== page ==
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Separating bonded pair of cats easier while still young

By Cathy M. Rosenthal, Tribune Content Agency on

It made me sad to read Robert N.'s letter about euthanizing his pets. My heart goes out to him. When we lost our last kitty, I was so thankful God took her in his timeline. For me, the guilt feelings of deciding when the "right" time to euthanize her were overwhelming. I pray I never need to make that decision again. -- Donna B. Tampa, FL

Dear Donna,

If you have pets, then you will likely have to make the euthanasia-decision at some point during their lives. It is part of the grand bargain we make when we agree to share our homes with animals that we outlive by decades. The best we can hope for is that our pets either die of natural causes, as with your kitty, or live to a ripe old age and don't develop health problems that force us to make a euthanasia decision earlier in their lives.

You are not alone in this feeling. Regardless of when this decision is made, it's always a difficult one for pet parents to make. Sadly, some people swear off adopting future pets as a result, saying it's just too painful to think about. Eventually, most people adopt again when memories of the happy times spent with their pet eclipses the grief, and they suddenly long for that friendship again. Anyone who has ever had a companion animal can relate to your feelings.

Dear Cathy,

Your column often reminds me of our first dog -- a sweet beagle who literally adopted us. One night, she was sitting in the garage when I came out to put newspapers into recycling. That poor dog cowered and crawled backwards to get away. I can't imagine how mistreated she must have been in her previous home. Thank goodness, she picked a home that made her queen of the palace for the next 13 years. -- Dick C., Westbury, NY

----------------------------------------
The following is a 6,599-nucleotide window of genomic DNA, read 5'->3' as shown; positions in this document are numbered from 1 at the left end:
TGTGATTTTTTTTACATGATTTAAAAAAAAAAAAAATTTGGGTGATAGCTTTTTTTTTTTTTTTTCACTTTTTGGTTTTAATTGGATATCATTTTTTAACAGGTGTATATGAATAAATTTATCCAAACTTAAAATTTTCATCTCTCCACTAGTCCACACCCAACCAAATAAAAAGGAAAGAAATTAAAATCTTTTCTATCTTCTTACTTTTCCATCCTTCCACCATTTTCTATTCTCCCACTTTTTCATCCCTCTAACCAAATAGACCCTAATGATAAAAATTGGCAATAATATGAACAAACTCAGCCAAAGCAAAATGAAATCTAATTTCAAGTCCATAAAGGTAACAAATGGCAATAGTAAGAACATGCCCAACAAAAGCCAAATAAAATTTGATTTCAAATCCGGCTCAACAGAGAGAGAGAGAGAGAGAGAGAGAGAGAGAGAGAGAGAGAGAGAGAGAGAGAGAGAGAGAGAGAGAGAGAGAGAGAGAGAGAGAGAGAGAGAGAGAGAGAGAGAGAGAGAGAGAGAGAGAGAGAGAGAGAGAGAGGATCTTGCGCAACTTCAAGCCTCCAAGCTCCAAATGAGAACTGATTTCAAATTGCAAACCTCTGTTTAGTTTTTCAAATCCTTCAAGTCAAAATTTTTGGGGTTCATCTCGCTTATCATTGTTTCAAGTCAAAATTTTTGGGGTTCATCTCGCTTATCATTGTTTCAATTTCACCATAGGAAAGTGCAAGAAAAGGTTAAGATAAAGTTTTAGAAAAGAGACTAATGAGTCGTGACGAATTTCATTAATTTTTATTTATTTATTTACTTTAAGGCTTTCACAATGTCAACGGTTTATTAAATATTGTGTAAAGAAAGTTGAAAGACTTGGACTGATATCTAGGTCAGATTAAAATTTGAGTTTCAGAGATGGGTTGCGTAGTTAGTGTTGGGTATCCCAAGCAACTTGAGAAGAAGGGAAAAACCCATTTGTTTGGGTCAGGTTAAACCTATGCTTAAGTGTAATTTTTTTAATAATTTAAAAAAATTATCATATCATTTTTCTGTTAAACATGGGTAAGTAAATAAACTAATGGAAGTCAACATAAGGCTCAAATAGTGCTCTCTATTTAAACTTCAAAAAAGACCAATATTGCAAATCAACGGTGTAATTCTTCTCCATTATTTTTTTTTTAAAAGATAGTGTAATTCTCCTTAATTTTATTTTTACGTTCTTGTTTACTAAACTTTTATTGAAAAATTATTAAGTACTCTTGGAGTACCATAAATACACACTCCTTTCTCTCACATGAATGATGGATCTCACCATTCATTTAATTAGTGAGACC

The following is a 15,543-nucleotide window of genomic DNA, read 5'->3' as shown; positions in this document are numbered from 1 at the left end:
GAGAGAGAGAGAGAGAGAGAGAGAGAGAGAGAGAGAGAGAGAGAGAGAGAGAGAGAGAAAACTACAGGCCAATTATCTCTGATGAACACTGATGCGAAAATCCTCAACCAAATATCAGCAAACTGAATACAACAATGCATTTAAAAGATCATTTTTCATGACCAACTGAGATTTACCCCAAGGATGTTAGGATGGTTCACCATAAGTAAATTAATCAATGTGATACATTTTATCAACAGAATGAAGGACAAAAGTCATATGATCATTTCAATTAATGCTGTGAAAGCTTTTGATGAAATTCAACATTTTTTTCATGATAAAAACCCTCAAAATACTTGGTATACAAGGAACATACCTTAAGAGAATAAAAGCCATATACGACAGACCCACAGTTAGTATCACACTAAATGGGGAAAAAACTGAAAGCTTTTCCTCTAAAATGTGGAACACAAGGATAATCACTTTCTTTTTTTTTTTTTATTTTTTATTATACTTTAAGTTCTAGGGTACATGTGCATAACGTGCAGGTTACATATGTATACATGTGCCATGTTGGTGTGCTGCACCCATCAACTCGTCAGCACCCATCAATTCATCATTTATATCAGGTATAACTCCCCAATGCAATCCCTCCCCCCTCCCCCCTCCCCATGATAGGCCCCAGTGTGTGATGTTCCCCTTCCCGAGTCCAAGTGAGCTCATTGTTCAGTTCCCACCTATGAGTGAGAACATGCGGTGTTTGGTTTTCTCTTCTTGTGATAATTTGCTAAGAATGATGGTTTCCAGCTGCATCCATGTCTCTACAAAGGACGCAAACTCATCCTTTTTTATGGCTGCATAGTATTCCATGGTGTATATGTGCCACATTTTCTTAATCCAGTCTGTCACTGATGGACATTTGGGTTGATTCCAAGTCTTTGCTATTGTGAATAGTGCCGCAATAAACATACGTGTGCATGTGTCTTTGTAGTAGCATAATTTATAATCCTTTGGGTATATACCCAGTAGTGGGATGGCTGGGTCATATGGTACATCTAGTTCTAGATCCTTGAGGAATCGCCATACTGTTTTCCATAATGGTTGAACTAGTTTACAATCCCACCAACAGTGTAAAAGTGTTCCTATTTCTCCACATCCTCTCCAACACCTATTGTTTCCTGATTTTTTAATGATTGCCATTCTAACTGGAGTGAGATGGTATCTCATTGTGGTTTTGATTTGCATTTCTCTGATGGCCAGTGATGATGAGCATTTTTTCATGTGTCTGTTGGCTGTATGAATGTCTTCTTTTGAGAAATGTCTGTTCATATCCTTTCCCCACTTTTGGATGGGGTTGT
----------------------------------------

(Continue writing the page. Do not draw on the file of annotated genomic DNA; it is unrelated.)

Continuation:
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Dear Dick,

Sitting in your garage, eh? She chose you for a reason. I think animals can sense kindness, and taking in a lost soul has got to be the ultimate kindness. Thanks for giving her a loving "palace" where she could feel safe for the remainder of her life.


(Cathy M. Rosenthal is a longtime animal advocate, author, columnist and pet expert who has more than 25 years in the animal welfare field. Send your pet questions, stories and tips to Please include your name, city, and state. You can follow her @cathymrosenthal.)



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